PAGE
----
• 79°

Breaking News:

Two injured in crash

What will it take for you to volunteer?

Why don’t more people spend time volunteering? Heck, why don’t I volunteer for anything?

It seems like I’ve been writing a lot of stories lately about various organizations n United Way, Meals on Wheels, American Cancer Society n or taking pictures of clubs and societies donating time and money to charities.

One thing I’ve noticed about almost all of them is that those involved are a) a bit older (than me anyway, so, not in their 20s), and b) the same people!

The people that volunteer in this city have their hands in a variety of groups and activities, and I see the same faces all over the place.

Where is everyone else?

In a city of about 76,000 people, why do I see the same 100 (that’s a major estimation, but from my point of view, it seems about right) doing everything? I could name names, but I don’t want to risk embarrassing anyone n although they all certainly deserve the recognition.

My excuse would be time; but the more I try to use it, the lamer it sounds and the guiltier I feel. I’d bet that most everyone else would cop that one, too.

Granted, many volunteers are retired people, but even they pack their days (and, occasionally, nights) with volunteer work, whether it be in the schools, coordinating Daffodil Day for cancer survivors or fundraisers to keep museums like Riddick’s Folly afloat.

However, just as many are people who work 40-hour-a-week jobs (likely more, considering today’s society) and still find time to devote to these same causes or others, like their church.

Does it just boil down to having a certain kind of nature or personality? I don’t think so. I’ll use myself as an example.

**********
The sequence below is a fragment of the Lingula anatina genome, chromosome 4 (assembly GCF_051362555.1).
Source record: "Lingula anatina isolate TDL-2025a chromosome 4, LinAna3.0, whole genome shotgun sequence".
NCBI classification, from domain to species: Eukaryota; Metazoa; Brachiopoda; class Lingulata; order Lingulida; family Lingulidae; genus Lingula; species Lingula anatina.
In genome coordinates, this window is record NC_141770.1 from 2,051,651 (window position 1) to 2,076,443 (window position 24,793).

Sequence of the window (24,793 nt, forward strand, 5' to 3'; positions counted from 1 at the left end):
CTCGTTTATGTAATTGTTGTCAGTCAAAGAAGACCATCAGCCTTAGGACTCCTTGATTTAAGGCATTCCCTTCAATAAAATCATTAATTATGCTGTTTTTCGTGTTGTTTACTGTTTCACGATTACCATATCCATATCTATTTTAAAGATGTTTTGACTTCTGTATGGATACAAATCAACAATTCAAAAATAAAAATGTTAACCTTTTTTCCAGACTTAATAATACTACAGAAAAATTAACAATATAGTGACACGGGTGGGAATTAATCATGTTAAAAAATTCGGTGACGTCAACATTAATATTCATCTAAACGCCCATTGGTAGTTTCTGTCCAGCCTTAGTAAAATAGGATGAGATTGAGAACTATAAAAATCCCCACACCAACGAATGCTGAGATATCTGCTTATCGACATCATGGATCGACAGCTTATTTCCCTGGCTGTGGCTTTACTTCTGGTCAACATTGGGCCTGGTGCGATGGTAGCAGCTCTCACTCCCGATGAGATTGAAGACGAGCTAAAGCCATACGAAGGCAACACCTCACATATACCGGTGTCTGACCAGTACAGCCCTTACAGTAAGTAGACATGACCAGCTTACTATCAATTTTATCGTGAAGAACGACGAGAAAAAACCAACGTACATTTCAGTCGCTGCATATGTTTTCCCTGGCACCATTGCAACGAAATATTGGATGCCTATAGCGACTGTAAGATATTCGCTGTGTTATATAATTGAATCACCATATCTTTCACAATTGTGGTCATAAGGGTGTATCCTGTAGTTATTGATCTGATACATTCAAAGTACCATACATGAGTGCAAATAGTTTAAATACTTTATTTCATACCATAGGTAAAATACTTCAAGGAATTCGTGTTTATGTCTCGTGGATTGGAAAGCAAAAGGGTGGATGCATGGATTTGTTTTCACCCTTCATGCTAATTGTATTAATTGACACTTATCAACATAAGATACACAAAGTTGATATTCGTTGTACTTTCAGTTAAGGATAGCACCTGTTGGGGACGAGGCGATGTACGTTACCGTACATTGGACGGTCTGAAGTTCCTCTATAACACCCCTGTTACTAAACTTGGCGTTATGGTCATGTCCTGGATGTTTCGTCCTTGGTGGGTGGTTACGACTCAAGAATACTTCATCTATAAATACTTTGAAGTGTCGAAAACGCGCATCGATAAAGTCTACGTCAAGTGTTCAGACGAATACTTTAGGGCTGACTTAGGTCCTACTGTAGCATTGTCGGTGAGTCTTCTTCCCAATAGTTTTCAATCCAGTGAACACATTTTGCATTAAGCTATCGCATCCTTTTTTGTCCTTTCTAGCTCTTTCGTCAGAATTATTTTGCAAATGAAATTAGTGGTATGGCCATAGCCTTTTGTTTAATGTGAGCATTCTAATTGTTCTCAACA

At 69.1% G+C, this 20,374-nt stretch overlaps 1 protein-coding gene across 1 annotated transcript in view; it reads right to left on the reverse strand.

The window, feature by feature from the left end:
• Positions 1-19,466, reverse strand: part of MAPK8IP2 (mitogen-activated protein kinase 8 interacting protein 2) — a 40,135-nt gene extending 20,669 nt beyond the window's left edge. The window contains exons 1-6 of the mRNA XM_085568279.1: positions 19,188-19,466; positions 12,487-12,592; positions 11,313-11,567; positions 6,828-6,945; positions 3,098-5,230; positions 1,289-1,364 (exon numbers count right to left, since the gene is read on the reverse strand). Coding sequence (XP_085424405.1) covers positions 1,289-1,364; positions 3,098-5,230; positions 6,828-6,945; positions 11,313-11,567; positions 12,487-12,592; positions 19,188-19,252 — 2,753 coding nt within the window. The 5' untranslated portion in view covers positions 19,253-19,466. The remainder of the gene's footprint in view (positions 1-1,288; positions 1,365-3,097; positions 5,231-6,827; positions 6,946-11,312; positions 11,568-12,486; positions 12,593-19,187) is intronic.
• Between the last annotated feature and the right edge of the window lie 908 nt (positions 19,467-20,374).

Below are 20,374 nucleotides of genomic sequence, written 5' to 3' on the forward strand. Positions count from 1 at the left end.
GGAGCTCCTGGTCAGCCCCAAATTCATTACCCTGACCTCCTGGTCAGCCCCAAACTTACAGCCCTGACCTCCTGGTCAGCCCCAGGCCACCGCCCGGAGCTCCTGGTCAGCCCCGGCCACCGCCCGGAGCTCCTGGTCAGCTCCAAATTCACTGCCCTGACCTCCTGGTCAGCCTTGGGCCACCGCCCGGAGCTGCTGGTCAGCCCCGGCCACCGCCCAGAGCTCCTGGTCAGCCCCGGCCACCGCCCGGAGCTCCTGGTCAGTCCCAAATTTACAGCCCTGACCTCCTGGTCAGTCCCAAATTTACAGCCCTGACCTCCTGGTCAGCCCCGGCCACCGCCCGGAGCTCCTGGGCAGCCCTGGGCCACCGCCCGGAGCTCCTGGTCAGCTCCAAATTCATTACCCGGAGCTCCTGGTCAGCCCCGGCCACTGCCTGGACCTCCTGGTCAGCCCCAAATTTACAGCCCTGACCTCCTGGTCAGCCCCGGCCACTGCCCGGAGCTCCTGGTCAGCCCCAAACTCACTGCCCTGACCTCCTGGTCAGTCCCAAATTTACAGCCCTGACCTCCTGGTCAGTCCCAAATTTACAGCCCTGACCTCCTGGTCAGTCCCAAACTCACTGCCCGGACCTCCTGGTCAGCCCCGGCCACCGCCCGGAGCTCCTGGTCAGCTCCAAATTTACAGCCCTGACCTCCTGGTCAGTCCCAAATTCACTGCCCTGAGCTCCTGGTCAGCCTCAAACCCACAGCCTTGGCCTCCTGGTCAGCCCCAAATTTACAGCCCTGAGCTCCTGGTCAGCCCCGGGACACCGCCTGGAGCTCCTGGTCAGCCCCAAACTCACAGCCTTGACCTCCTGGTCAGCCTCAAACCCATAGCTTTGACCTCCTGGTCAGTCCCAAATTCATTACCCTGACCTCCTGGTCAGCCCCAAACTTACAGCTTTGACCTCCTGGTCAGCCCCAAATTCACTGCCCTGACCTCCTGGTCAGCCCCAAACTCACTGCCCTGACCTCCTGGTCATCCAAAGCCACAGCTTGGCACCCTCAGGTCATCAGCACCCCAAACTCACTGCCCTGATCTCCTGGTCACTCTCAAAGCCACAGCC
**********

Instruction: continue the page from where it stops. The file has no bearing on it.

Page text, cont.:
In high school I’d say I did a bit for people in my hometown. I helped coordinate food drives at Thanksgiving and raise money to buy gifts for needy children at Christmas. My senior year I’d spend one afternoon a week visiting the nursing home, the school for the mentally/physically handicapped, Headstart and a business that employed adults with mental and physical disabilities.

Granted, all that altruistic work was through my high school. Yes, I was supposed to do it; but I can honestly say I enjoyed and looked forward to it.

My first year of college I spent the summer volunteering at an animal shelter cleaning cat litter boxes and socializing the animals.

Then, I just sort of slipped away from volunteerism. Not intentionally, but I just became, well, for lack of a better word, self-absorbed.

There, I said it. I became, and surely still am to an extent, self-absorbed. Partying with my friends in college, spending time with my boyfriend (now husband), and preparing and searching for a career became my biggest priorities. Now that I’ve got the husband, the home (well, apartment), friends and a career, I have had some time to take stock.

Yes, I donate money to various charities throughout the year, but it doesn’t feel like it has as much of an impact as actually getting out there and getting my hands dirty.

Mentally, emotionally, spiritually, I am ready to do it. Now I’ve just got to find the means that is right for me, and I’ll dive in.

What is it going to take to get you out there?